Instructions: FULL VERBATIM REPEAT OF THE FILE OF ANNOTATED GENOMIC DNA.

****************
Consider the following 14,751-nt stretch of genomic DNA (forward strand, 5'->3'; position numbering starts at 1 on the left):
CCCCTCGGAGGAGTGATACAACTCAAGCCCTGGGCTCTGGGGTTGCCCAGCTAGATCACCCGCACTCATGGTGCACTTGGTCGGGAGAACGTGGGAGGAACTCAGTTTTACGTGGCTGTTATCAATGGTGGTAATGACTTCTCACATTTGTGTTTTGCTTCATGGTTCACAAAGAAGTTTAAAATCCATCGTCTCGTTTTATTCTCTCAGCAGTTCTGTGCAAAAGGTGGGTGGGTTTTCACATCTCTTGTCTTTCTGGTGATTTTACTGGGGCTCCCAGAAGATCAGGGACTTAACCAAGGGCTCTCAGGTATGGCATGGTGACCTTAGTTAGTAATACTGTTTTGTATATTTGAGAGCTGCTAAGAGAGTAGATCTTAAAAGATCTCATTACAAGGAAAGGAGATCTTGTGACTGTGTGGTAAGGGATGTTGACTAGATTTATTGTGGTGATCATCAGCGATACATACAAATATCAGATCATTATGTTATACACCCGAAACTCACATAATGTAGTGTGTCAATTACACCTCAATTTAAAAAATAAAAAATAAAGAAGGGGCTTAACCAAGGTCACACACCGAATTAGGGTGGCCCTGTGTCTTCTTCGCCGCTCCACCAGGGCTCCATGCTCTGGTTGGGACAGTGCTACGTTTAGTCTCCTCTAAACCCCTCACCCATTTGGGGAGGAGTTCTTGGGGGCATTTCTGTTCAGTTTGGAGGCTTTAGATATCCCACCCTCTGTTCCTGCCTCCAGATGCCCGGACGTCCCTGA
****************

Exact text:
Consider the following 14,751-nt stretch of genomic DNA (forward strand, 5'->3'; position numbering starts at 1 on the left):
CCCCTCGGAGGAGTGATACAACTCAAGCCCTGGGCTCTGGGGTTGCCCAGCTAGATCACCCGCACTCATGGTGCACTTGGTCGGGAGAACGTGGGAGGAACTCAGTTTTACGTGGCTGTTATCAATGGTGGTAATGACTTCTCACATTTGTGTTTTGCTTCATGGTTCACAAAGAAGTTTAAAATCCATCGTCTCGTTTTATTCTCTCAGCAGTTCTGTGCAAAAGGTGGGTGGGTTTTCACATCTCTTGTCTTTCTGGTGATTTTACTGGGGCTCCCAGAAGATCAGGGACTTAACCAAGGGCTCTCAGGTATGGCATGGTGACCTTAGTTAGTAATACTGTTTTGTATATTTGAGAGCTGCTAAGAGAGTAGATCTTAAAAGATCTCATTACAAGGAAAGGAGATCTTGTGACTGTGTGGTAAGGGATGTTGACTAGATTTATTGTGGTGATCATCAGCGATACATACAAATATCAGATCATTATGTTATACACCCGAAACTCACATAATGTAGTGTGTCAATTACACCTCAATTTAAAAAATAAAAAATAAAGAAGGGGCTTAACCAAGGTCACACACCGAATTAGGGTGGCCCTGTGTCTTCTTCGCCGCTCCACCAGGGCTCCATGCTCTGGTTGGGACAGTGCTACGTTTAGTCTCCTCTAAACCCCTCACCCATTTGGGGAGGAGTTCTTGGGGGCATTTCTGTTCAGTTTGGAGGCTTTAGATATCCCACCCTCTGTTCCTGCCTCCAGATGCCCGGACGTCCCTGA